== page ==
Why does Earth's atmosphere get thinner at higher altitudes?

Combined effect of gravity and the fact that as you go higher, the volume increases. "Thinner" just means lower pressure. Gravity is what creates air pressure. All the mass of air is pulled downward creating pressure. The higher you go, the less air is above you and thus less force is pressing on you. Additionally, the volume occupied by the air is much larger at high altitude than it is on the ground. If the same mass of air fills (for instance)a 1000 foot thick shell with an inner radius of 1 Earth Radii it will have a higher pressure than that mass would have in a 1000 ft thick sphere with an inner radius of 1.1 Earth Radii. The volume is much larger so the pressure decreases.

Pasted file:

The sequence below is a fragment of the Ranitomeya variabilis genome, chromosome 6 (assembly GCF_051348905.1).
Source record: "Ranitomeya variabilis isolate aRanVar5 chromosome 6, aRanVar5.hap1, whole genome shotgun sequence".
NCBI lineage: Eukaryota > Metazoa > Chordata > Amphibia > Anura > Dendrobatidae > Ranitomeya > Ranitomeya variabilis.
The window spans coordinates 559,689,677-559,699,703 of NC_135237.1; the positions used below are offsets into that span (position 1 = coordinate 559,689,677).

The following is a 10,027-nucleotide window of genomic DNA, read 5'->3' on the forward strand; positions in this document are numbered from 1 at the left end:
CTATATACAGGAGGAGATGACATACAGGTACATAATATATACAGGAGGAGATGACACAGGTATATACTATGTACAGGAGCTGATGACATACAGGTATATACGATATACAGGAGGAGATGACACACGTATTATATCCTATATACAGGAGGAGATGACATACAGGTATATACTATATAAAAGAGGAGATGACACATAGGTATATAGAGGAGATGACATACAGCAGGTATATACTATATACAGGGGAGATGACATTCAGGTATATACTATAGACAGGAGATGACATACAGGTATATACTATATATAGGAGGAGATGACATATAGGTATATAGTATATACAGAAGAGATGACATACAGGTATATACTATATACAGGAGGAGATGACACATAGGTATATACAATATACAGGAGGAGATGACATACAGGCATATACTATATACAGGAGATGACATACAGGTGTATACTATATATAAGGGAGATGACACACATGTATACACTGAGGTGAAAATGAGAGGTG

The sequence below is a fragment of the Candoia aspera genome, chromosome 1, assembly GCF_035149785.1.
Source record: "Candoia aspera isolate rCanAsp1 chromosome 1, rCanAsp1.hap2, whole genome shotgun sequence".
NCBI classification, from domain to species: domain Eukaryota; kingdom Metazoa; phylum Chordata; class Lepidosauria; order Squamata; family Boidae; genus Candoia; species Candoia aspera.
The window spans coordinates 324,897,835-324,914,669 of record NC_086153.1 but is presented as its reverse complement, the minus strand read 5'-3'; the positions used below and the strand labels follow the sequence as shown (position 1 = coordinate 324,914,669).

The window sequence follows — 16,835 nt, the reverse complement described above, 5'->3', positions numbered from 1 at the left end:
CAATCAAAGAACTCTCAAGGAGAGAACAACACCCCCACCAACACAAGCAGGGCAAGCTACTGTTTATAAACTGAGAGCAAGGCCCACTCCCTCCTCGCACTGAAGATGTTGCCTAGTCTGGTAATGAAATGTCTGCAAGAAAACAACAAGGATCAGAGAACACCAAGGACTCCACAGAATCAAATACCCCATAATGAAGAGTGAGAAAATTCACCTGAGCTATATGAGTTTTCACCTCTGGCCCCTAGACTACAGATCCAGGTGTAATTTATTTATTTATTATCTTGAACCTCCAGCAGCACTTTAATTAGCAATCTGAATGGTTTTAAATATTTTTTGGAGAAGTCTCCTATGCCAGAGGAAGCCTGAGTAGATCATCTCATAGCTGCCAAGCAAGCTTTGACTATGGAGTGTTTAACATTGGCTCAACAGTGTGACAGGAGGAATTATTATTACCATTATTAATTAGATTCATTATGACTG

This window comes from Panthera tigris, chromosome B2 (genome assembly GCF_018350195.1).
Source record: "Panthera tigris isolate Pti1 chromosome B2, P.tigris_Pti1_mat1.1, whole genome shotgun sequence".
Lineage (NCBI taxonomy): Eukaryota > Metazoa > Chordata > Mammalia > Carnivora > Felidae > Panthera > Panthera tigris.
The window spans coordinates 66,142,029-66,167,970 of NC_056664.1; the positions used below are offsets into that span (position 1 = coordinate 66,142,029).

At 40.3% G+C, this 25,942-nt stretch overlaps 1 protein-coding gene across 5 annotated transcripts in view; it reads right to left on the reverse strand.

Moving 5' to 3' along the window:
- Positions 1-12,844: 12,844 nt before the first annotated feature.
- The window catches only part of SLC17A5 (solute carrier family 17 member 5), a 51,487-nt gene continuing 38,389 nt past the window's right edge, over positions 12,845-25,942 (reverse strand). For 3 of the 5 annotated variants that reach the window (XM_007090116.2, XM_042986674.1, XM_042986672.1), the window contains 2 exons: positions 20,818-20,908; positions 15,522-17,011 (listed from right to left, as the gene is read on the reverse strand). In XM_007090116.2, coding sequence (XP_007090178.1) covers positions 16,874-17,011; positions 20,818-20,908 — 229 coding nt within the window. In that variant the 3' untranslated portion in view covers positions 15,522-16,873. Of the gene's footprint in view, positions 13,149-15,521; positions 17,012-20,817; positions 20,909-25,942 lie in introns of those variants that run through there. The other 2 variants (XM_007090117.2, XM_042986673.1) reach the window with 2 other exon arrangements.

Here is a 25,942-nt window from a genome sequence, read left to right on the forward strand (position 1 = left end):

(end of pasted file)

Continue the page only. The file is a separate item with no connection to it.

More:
Centrifugal force of the earth's rotation
There are fewer molecules in the upper atmosphere. Simply put, gravity is strongest at the Earth's surface with less gravity as you reach higher altitudes. Gravity exerts force on air molecules pulling them towards the surface, therefore greater numbers of molecules closer to the surface. Approximately half of Earth's atmosphere lies below 18,000 feet.

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